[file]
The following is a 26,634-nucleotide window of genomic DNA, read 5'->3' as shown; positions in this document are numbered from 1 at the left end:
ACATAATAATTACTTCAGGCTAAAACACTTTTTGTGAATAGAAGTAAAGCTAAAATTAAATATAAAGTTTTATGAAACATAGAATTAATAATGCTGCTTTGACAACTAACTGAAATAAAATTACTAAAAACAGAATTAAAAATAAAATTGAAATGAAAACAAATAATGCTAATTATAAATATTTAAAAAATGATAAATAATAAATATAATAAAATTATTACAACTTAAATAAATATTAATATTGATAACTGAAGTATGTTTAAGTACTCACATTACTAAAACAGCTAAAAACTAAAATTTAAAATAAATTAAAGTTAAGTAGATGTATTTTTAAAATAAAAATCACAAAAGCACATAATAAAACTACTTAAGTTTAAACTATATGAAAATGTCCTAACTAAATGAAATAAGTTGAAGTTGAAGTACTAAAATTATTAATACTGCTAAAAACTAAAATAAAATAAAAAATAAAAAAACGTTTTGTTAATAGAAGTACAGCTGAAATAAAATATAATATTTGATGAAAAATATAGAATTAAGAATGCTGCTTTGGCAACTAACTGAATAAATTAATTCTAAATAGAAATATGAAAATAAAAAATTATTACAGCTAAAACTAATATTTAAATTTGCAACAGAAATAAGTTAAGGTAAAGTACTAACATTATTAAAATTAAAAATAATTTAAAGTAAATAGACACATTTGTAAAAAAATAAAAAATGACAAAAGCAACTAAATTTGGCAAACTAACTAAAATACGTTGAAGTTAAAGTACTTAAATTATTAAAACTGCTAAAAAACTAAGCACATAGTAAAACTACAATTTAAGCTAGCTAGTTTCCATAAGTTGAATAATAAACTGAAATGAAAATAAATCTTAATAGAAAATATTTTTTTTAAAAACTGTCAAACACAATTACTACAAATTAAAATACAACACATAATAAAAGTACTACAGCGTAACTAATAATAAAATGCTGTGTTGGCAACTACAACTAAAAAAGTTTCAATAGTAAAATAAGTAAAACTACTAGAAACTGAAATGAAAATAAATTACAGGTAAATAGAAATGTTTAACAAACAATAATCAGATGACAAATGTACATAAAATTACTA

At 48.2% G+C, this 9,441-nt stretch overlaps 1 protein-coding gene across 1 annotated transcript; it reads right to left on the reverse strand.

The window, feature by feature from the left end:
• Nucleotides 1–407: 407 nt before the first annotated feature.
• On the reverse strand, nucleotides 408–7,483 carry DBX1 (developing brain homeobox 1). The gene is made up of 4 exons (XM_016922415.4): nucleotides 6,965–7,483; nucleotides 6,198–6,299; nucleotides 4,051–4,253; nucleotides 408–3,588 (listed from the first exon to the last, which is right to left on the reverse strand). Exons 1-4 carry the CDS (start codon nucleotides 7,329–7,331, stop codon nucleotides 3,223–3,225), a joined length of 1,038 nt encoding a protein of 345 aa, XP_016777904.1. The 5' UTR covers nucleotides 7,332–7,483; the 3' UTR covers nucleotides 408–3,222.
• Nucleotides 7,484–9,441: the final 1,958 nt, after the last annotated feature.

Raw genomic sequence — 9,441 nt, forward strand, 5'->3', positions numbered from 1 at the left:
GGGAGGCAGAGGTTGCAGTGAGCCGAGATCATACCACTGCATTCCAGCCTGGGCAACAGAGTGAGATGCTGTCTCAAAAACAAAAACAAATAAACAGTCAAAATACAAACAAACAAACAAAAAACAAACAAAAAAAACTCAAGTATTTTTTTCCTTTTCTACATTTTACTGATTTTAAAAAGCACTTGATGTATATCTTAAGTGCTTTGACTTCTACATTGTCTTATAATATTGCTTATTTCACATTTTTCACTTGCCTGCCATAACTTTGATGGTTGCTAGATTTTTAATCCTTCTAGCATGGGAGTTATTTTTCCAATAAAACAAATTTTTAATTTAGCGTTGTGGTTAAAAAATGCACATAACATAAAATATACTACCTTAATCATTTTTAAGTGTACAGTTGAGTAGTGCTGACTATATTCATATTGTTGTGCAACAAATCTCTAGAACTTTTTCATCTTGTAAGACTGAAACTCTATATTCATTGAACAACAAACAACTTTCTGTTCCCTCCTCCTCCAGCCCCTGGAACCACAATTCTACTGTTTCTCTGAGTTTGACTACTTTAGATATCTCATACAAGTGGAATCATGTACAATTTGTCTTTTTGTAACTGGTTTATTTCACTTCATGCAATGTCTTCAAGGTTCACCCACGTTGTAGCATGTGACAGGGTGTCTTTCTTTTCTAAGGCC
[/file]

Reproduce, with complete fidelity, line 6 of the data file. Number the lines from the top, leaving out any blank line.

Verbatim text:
• On the reverse strand, nucleotides 408–7,483 carry DBX1 (developing brain homeobox 1). The gene is made up of 4 exons (XM_016922415.4): nucleotides 6,965–7,483; nucleotides 6,198–6,299; nucleotides 4,051–4,253; nucleotides 408–3,588 (listed from the first exon to the last, which is right to left on the reverse strand). Exons 1-4 carry the CDS (start codon nucleotides 7,329–7,331, stop codon nucleotides 3,223–3,225), a joined length of 1,038 nt encoding a protein of 345 aa, XP_016777904.1. The 5' UTR covers nucleotides 7,332–7,483; the 3' UTR covers nucleotides 408–3,222.